Why is Apple on top of the tablet market? Is it because of Apple Stores? A high quality "good" product? The air of exclusivity/cool? Ease of use? Marketing? Packaging? Word of mouth? The Cult of Apple? An abundance of apps?
Apple is king of user experience from the point where you see the product for the first time on TV, in a store, or hear about it from a friend to the time you open the package up and turn on the device. They know how to create an emotional connection with the user. They create that emotional connection much more often and consistently than other companies. Their retail locations are part of the equation, but not the lone reason they are successful.
They've engineered a user experience where:
1. They show you the product
2. They show what the product can do
3. The things they show are a mix of things you really do (e.g. play games, send e-mails) and the things your fantasy self does (e.g. view tropical vacation photos, mix your latest hit CD)
4. You can see and use the REAL product at a retail location (versus a plastic mockup)
5. Everyone can do the top 5-6 things they do every day (e.g. internet, e-mail, music, photos, video, games)
Why do other companies fail? Other companies have a lack of organization around the product. It's like one area designs it throws the specks over the wall to people who market it and then another set of specks over the wall to the people who do sales and support. There's no consistency, no direction, no defined user experience.
Take the Motorolla XOOM as an example. The commercials are too abstract. They make a comparison to replacing your laptop, when many people in the target audience might not even have a laptop or might not use the product in the same way they would a laptop. They put some guy on a roof with the tagline "unhinged" and people start worrying that he might be jumping. They don't show what it can do. They don't appeal to the user's ego. Then you go to the retail location and try to find it. There it is at the end of the netbook lineup with ZERO marketing material and no demo/walk-through software running on the device. Plus, because of it's level of customization and the widget metaphor - the 50 other people who managed to find it before you have moved so many things on the screen that you can't make sense of what all the elements are for or where to even get started. The price tag has made it outside of the realm of justification for a casual purchase, which means you won't be getting a lot of word of mouth from average users, you'll get geek speak from early adopters and fan-boys.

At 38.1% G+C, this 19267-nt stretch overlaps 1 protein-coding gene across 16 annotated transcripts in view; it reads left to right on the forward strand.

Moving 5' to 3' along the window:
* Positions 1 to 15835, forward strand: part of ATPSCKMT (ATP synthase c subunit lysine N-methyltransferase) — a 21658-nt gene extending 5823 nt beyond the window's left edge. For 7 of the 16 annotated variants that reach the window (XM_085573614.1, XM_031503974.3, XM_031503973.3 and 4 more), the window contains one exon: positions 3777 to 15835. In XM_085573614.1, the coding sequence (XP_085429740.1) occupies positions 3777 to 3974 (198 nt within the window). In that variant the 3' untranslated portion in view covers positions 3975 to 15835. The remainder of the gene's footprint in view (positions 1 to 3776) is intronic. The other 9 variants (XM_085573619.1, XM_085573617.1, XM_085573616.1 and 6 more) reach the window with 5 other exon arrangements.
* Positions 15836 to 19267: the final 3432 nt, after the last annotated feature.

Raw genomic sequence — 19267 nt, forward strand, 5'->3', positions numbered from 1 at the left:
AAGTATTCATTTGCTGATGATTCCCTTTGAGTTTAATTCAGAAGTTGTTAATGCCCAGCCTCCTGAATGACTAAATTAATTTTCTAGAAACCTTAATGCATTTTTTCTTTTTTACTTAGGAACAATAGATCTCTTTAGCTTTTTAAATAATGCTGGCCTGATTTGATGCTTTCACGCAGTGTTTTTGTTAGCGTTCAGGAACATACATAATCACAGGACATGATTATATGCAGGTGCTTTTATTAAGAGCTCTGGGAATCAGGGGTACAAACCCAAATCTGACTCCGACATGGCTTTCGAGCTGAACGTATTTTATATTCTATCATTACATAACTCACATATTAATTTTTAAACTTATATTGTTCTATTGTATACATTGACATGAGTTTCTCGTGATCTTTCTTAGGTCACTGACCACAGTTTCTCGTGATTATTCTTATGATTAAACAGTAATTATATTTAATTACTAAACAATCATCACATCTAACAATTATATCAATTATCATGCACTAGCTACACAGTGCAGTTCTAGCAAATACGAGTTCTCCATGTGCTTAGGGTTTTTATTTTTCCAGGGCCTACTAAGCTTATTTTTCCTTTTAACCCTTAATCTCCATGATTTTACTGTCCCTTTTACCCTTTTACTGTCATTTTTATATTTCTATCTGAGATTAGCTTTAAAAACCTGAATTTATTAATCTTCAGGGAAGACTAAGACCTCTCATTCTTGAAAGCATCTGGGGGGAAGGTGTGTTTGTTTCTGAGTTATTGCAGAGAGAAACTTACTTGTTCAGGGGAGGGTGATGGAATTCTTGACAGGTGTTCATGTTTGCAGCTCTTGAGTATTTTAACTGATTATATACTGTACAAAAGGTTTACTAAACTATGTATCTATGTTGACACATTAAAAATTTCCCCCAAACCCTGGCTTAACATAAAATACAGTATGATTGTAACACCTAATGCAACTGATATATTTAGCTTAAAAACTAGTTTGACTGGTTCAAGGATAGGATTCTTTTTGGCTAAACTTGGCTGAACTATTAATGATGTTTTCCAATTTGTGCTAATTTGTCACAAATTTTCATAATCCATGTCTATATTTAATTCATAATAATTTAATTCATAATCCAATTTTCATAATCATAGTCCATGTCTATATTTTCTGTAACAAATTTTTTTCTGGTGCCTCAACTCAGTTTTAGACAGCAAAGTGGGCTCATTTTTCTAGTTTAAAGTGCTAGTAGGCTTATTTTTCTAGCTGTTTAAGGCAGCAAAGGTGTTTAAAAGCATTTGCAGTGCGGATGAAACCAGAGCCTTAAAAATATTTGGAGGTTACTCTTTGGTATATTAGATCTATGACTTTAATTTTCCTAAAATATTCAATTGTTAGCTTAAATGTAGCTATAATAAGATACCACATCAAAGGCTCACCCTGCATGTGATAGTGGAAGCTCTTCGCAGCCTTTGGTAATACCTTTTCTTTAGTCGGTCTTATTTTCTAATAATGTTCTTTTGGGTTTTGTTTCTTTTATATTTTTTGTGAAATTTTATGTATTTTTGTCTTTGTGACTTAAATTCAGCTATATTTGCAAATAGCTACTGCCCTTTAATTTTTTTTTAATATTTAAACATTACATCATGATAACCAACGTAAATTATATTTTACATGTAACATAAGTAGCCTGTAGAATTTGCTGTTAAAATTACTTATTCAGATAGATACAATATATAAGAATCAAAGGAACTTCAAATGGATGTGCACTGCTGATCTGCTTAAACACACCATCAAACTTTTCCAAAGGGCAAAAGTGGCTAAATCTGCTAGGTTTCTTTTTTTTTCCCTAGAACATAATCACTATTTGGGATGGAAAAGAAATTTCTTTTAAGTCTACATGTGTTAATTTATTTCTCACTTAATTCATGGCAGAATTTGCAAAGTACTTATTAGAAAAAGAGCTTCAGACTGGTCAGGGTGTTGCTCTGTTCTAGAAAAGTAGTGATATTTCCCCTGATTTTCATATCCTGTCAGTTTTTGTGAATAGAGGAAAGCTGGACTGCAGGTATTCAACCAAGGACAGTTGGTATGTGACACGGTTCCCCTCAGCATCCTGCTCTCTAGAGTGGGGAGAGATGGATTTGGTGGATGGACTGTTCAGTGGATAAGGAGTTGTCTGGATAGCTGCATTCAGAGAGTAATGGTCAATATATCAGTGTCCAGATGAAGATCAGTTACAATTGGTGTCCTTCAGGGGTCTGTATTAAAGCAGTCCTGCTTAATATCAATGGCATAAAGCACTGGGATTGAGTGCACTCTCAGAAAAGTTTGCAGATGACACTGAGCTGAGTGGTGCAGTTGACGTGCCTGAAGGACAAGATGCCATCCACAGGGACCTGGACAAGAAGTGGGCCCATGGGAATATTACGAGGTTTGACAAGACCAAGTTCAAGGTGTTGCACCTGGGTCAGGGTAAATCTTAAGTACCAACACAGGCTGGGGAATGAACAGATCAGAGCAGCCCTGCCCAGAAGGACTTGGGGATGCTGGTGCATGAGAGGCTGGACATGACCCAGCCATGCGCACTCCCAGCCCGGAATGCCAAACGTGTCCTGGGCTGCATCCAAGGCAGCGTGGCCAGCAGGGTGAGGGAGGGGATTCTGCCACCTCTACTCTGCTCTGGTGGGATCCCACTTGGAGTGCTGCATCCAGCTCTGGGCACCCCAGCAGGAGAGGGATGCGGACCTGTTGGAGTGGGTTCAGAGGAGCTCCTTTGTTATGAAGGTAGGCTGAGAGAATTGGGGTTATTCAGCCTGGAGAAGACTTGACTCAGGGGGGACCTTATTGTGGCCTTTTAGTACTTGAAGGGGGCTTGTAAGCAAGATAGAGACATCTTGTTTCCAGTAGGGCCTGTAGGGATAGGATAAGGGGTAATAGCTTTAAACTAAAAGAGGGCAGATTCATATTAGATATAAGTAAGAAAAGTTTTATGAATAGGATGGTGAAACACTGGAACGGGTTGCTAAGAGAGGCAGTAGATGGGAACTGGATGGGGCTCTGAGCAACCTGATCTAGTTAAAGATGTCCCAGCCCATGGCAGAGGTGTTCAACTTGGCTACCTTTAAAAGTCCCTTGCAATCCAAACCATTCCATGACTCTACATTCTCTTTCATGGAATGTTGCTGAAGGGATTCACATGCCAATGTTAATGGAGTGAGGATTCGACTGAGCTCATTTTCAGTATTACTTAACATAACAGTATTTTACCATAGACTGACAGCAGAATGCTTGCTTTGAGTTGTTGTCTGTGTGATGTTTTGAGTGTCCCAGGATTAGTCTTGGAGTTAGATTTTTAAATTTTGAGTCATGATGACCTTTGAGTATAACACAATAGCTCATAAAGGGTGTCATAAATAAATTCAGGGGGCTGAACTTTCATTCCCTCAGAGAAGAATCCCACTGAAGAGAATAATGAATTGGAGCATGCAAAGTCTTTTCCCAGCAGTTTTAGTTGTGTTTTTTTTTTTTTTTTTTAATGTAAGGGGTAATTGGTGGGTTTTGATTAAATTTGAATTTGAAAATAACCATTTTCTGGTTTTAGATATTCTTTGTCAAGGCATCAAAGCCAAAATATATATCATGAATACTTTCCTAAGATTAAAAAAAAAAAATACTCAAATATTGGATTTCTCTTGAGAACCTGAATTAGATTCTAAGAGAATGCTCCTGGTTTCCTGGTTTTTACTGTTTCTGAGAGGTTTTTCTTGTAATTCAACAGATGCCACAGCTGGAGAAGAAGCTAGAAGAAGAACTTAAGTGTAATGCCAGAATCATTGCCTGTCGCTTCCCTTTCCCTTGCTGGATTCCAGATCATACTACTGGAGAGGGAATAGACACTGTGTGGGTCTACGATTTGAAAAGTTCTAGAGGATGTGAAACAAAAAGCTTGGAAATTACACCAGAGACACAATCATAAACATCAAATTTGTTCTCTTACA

HP/Palm - similar issue. GREAT website material, great packaging, great first user experience, HORRIBLE commercials, poor first release of hardware creating a mixed word of mouth message, leaving no cohesive end-to-end user experience.
Rinse and repeat for any number of other devices out there that use almost the same marketing tactics. They have learned ZILCH from Apple's past few years of dominance.
It's really a stupid simple formula - "simple trumps complex"
1. Have simple commercials (see Apple, Progressive - Flo, Sony PS3's latest commercials as examples)
2. Have simple product displays, signage and in store material
3. Have the simplest UI ever or barring that a hands-on quick-start guide or demo on the retail unit to show off the capability
4. Train the sales staff (or alternately the product booth/display becomes the staff's training tool with repeat exposure 8 hours a day)
5. Hit a price point that is high but not unreasonable for a casual non-aficionado (at the lower end of PC/Laptop pricing, but above Netbooks)
6. Have simple packaging with zero or next to no manual or marketing fluff
7. Align every aspect of the company to the user experience